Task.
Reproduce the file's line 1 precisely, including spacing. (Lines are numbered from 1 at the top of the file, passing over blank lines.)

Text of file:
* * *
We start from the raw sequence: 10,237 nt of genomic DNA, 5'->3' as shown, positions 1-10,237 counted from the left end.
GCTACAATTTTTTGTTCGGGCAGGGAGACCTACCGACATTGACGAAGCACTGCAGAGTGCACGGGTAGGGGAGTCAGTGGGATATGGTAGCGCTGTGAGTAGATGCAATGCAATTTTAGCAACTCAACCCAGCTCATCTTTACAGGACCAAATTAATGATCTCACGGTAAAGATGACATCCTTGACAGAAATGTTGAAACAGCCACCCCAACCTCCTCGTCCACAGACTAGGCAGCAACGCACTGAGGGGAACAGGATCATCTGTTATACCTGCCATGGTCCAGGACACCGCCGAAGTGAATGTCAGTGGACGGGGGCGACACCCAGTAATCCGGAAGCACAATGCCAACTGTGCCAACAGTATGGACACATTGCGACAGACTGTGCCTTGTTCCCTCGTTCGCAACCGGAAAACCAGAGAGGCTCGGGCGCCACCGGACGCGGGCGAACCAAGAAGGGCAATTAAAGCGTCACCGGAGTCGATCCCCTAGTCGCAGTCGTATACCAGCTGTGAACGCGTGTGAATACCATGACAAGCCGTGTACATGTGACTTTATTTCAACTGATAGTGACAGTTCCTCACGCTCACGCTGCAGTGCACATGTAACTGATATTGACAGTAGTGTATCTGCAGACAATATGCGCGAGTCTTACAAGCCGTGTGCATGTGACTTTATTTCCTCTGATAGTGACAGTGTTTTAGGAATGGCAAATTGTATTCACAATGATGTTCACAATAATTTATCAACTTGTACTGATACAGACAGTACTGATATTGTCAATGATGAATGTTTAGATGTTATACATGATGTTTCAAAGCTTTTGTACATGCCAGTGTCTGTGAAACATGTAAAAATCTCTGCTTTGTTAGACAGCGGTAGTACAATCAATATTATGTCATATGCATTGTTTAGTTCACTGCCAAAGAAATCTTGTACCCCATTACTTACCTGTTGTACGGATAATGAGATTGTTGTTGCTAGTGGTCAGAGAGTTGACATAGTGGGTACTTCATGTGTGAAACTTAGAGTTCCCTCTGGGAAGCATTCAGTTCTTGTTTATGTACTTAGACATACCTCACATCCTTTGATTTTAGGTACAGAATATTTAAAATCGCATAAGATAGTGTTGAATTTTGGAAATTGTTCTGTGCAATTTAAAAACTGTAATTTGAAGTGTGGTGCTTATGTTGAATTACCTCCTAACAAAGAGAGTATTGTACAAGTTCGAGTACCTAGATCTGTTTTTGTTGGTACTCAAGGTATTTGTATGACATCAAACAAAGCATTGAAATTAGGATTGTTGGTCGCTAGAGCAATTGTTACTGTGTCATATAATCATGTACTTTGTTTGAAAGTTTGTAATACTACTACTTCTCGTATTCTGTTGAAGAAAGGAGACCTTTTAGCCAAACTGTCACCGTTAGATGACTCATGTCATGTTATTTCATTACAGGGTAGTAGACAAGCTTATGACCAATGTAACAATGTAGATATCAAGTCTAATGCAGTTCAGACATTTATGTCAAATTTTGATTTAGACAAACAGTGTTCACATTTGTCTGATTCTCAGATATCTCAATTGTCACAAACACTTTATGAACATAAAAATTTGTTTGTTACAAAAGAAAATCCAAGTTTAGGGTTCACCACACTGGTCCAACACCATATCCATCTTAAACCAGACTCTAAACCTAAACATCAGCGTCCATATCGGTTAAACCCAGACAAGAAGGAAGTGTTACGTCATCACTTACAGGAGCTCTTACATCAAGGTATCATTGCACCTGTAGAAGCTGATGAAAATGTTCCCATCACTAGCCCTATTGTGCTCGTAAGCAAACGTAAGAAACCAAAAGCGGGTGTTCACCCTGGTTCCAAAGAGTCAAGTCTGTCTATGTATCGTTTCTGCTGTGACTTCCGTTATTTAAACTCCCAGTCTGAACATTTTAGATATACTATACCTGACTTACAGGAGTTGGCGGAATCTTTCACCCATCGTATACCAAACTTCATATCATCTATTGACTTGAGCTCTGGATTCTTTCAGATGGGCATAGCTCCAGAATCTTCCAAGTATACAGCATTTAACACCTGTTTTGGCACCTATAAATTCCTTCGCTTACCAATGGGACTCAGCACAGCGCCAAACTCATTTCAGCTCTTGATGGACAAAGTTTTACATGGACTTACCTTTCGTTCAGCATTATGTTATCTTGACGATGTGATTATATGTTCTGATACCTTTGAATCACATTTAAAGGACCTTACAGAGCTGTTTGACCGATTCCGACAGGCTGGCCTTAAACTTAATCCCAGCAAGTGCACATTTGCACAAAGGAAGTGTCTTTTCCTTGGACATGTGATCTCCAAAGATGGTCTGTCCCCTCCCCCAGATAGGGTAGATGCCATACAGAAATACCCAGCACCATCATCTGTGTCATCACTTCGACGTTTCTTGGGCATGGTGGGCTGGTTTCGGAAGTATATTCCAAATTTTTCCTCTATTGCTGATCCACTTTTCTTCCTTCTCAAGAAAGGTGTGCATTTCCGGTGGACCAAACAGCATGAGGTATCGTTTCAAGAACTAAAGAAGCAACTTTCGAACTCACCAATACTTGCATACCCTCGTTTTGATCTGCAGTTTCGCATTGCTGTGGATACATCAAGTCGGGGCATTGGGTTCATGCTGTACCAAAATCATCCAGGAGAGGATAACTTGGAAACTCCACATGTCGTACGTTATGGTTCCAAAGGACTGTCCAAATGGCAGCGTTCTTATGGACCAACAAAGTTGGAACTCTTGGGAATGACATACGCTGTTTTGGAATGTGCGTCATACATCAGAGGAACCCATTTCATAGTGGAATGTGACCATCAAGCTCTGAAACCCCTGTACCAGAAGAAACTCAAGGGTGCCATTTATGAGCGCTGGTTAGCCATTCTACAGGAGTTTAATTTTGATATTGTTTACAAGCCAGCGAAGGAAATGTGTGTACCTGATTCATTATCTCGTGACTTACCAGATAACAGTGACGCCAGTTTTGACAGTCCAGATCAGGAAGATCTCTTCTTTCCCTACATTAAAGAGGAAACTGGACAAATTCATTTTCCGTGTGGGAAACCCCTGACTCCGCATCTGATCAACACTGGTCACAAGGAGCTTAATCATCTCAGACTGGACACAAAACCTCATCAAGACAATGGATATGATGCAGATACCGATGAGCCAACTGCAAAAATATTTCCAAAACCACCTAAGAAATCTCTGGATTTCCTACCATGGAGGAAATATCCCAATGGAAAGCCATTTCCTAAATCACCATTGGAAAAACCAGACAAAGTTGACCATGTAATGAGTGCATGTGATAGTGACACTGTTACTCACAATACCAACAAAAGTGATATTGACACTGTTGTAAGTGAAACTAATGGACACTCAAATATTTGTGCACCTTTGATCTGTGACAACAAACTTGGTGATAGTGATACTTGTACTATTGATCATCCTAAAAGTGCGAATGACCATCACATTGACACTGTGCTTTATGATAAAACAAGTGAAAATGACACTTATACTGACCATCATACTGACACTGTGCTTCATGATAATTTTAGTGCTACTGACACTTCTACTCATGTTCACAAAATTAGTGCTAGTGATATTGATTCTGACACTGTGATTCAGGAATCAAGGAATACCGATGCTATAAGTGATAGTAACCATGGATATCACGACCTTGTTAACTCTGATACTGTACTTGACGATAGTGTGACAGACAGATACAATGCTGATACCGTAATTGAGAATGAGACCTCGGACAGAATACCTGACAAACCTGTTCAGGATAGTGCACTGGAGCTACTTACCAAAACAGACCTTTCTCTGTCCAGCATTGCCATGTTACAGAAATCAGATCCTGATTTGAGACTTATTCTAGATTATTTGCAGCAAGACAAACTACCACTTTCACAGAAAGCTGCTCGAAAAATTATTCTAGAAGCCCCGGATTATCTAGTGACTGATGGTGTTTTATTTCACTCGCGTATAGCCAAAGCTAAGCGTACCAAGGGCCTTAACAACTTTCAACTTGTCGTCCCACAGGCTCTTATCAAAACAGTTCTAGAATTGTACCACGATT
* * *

We start from the raw sequence: 10,237 nt of genomic DNA, 5'->3' as shown, positions 1-10,237 counted from the left end.